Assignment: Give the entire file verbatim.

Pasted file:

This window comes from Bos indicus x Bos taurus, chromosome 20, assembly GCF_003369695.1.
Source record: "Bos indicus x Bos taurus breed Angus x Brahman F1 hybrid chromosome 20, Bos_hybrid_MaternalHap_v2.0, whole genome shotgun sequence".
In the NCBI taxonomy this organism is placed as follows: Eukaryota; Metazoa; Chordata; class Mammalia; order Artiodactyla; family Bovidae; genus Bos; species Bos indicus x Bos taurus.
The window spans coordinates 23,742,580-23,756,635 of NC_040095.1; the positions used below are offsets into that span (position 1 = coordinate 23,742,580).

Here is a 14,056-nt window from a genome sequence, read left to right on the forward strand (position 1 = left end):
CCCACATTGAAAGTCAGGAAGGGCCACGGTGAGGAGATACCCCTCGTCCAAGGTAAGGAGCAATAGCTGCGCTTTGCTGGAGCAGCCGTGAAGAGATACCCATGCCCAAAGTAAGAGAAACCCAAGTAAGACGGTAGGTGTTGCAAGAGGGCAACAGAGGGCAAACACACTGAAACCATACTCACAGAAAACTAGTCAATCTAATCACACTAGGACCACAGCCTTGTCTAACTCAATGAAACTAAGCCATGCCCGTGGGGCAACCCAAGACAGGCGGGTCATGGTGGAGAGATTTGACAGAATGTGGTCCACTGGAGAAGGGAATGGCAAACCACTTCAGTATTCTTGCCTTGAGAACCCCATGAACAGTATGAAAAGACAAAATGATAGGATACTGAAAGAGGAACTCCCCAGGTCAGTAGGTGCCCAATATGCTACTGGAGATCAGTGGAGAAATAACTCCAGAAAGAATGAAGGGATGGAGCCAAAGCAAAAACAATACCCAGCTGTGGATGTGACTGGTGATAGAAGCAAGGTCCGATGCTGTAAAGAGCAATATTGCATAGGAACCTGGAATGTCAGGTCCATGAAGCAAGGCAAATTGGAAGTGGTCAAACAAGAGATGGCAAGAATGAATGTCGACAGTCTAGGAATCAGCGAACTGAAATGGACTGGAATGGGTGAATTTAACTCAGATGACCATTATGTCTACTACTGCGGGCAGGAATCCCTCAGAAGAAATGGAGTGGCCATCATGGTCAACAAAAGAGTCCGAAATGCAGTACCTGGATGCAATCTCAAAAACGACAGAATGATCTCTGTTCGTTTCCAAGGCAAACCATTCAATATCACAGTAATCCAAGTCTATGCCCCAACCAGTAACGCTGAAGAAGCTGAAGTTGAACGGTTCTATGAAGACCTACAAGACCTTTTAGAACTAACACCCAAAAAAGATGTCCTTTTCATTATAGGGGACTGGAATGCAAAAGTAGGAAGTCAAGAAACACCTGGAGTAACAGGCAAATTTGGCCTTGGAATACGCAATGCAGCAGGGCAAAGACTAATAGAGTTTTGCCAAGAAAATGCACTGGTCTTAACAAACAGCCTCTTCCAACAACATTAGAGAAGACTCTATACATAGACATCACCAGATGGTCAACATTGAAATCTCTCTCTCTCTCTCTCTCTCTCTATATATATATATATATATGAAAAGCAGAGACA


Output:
This window comes from Bos indicus x Bos taurus, chromosome 20, assembly GCF_003369695.1.
Source record: "Bos indicus x Bos taurus breed Angus x Brahman F1 hybrid chromosome 20, Bos_hybrid_MaternalHap_v2.0, whole genome shotgun sequence".
In the NCBI taxonomy this organism is placed as follows: Eukaryota; Metazoa; Chordata; class Mammalia; order Artiodactyla; family Bovidae; genus Bos; species Bos indicus x Bos taurus.
The window spans coordinates 23,742,580-23,756,635 of NC_040095.1; the positions used below are offsets into that span (position 1 = coordinate 23,742,580).

Here is a 14,056-nt window from a genome sequence, read left to right on the forward strand (position 1 = left end):
CCCACATTGAAAGTCAGGAAGGGCCACGGTGAGGAGATACCCCTCGTCCAAGGTAAGGAGCAATAGCTGCGCTTTGCTGGAGCAGCCGTGAAGAGATACCCATGCCCAAAGTAAGAGAAACCCAAGTAAGACGGTAGGTGTTGCAAGAGGGCAACAGAGGGCAAACACACTGAAACCATACTCACAGAAAACTAGTCAATCTAATCACACTAGGACCACAGCCTTGTCTAACTCAATGAAACTAAGCCATGCCCGTGGGGCAACCCAAGACAGGCGGGTCATGGTGGAGAGATTTGACAGAATGTGGTCCACTGGAGAAGGGAATGGCAAACCACTTCAGTATTCTTGCCTTGAGAACCCCATGAACAGTATGAAAAGACAAAATGATAGGATACTGAAAGAGGAACTCCCCAGGTCAGTAGGTGCCCAATATGCTACTGGAGATCAGTGGAGAAATAACTCCAGAAAGAATGAAGGGATGGAGCCAAAGCAAAAACAATACCCAGCTGTGGATGTGACTGGTGATAGAAGCAAGGTCCGATGCTGTAAAGAGCAATATTGCATAGGAACCTGGAATGTCAGGTCCATGAAGCAAGGCAAATTGGAAGTGGTCAAACAAGAGATGGCAAGAATGAATGTCGACAGTCTAGGAATCAGCGAACTGAAATGGACTGGAATGGGTGAATTTAACTCAGATGACCATTATGTCTACTACTGCGGGCAGGAATCCCTCAGAAGAAATGGAGTGGCCATCATGGTCAACAAAAGAGTCCGAAATGCAGTACCTGGATGCAATCTCAAAAACGACAGAATGATCTCTGTTCGTTTCCAAGGCAAACCATTCAATATCACAGTAATCCAAGTCTATGCCCCAACCAGTAACGCTGAAGAAGCTGAAGTTGAACGGTTCTATGAAGACCTACAAGACCTTTTAGAACTAACACCCAAAAAAGATGTCCTTTTCATTATAGGGGACTGGAATGCAAAAGTAGGAAGTCAAGAAACACCTGGAGTAACAGGCAAATTTGGCCTTGGAATACGCAATGCAGCAGGGCAAAGACTAATAGAGTTTTGCCAAGAAAATGCACTGGTCTTAACAAACAGCCTCTTCCAACAACATTAGAGAAGACTCTATACATAGACATCACCAGATGGTCAACATTGAAATCTCTCTCTCTCTCTCTCTCTCTCTATATATATATATATATATGAAAAGCAGAGACA